“Stuff like that was really rough,” he said. “The radiation itself, like after the chemo, it just wore me down. It really does wear on you. I would wake up in the morning after like 12 hours of sleep and I still would feel tired. It’s one of those battles where you’ve got to force yourself to get up and stay up. It was a rough journey.”

Clarke, as he had promised, was there every step of the way. He attended every chemotherapy and radiation therapy treatment.

“This summer, he was just there all the time,” Clate said. “To me, it was just someone that I could talk to about stuff that was around my age that was my best friend that I didn’t need to necessarily talk to my parents about.”

Clarke said he couldn’t imagine playing in the Cape Cod League or being anywhere other than by his brother’s side as he battled with cancer.

“I wanted to be there as much as anybody else was going to be there for him,” he said. “It really makes me value baseball a lot more, value brotherhood, value anything I have in life. We’re so blessed, and at any moment in time something can be taken away from you.”

Clate said that in addition to feeling support from his brother, family, friends and teammates, he received well wishes from teams and people throughout the country, including Clemson’s biggest rival.

“The Gamecock Nation, I really cannot thank them enough,” he said. “I know it’s a rivalry when it comes to the games, but there are a lot more things that are bigger than sports. That’s something that I really, really, really could never thank them enough for is their appreciation and the prayers that they have given me.”

Monte Lee was hired as Clemson’s coach about two weeks after Clate was diagnosed with cancer, and since Clate could not be in Clemson, Lee came to him.

“He brought his family to just come have dinner with us and meet my family, because I couldn’t make it up to Clemson,” Clate said. “That meant so much to me and the family just to be able to meet him and still feel like we were part of the team even though I couldn’t be here. He was incredible throughout the whole process.”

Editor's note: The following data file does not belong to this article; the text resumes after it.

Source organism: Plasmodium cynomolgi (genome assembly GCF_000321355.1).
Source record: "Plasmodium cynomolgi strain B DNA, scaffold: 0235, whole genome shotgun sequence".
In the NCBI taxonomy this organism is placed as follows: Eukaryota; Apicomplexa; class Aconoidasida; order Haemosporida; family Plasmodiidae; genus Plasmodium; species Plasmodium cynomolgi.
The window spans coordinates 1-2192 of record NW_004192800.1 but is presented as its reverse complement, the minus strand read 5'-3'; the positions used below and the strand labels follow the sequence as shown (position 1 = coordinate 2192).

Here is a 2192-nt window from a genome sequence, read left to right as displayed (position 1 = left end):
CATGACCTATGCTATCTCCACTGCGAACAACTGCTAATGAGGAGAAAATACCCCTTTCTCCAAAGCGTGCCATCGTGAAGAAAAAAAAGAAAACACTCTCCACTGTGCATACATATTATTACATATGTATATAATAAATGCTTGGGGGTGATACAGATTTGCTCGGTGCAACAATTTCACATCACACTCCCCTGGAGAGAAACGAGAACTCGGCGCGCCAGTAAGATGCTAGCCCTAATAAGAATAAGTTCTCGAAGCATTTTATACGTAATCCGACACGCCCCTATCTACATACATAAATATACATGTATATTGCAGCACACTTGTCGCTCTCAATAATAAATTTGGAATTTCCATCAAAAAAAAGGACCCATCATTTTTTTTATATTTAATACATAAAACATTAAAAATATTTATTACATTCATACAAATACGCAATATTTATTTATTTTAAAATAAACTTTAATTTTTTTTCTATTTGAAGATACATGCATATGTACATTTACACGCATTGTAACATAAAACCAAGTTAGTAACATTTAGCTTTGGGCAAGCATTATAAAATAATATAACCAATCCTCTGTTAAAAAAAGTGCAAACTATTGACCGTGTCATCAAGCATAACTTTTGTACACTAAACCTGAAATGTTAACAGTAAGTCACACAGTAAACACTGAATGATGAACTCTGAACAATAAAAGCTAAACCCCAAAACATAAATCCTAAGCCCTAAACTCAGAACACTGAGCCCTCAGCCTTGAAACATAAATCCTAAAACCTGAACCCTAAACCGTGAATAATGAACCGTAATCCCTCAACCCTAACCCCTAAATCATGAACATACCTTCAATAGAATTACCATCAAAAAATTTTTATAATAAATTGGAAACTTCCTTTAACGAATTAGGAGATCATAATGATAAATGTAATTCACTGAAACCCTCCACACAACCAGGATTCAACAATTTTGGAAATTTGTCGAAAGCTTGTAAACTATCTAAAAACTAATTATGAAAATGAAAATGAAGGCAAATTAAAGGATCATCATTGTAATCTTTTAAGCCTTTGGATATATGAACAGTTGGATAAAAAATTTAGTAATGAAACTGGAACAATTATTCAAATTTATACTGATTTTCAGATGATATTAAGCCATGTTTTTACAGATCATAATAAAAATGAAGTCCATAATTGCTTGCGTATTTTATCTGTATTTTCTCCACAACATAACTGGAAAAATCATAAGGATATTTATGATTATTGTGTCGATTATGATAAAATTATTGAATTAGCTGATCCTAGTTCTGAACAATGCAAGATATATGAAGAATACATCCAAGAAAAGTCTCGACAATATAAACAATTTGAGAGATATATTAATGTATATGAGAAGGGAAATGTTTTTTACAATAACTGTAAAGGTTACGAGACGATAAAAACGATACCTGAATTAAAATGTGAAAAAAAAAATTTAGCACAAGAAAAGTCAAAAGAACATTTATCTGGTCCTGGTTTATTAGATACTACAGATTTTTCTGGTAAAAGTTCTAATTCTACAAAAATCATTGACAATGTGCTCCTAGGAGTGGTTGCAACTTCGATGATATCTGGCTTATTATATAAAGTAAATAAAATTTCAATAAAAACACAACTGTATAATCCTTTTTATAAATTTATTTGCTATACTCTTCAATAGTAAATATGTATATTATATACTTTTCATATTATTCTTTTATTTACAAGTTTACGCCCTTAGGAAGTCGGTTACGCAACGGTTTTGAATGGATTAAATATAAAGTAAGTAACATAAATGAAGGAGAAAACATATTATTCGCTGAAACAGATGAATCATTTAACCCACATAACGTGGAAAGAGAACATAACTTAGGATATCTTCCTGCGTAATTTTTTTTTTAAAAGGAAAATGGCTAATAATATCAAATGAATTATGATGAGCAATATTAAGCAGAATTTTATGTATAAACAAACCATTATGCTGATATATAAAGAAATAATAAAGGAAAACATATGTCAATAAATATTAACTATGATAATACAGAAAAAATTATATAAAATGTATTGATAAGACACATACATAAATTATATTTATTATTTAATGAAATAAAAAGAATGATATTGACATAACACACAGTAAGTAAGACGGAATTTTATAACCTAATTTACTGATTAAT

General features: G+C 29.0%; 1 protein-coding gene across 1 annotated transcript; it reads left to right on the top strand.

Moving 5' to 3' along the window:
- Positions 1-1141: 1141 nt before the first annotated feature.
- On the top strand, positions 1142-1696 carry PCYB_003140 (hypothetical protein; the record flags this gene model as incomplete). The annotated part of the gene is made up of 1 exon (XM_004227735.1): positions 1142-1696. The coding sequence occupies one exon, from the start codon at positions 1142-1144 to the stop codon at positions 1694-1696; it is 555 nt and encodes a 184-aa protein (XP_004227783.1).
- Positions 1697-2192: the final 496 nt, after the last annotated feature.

After a tough battle, Clate found out in late July that he was cancer free and began working to get back on the baseball field. He threw to live hitters for the first time Sept. 21, reaching a milestone that he had been aiming for since being cleared to return to baseball activities.

He said stamina is an issue, but overall he feels good. Clarke could not be more excited for his brother’s progress.

“The situation was tough,” he said. “But now that it’s behind us, we’re happy to have gone through the experience because we know that we learned so much from it.”

Clate is eager to get back on the field and compete against his brother, like the two have done since they were kids.

“When we step between the lines, he is not my brother, he’s the guy that’s on the opposite team that’s my rival, but once that game’s over, we’re right back to family,” Clate said. “We’ll always do our jabs and we’ll always do that, but I mean we’re competitors. We want to win for our teams. When the game starts, that’s when we turn into different people. I wouldn’t want it any other way, because it wouldn’t be fun if it was any other way. It’s just a healthy rivalry is what it is.”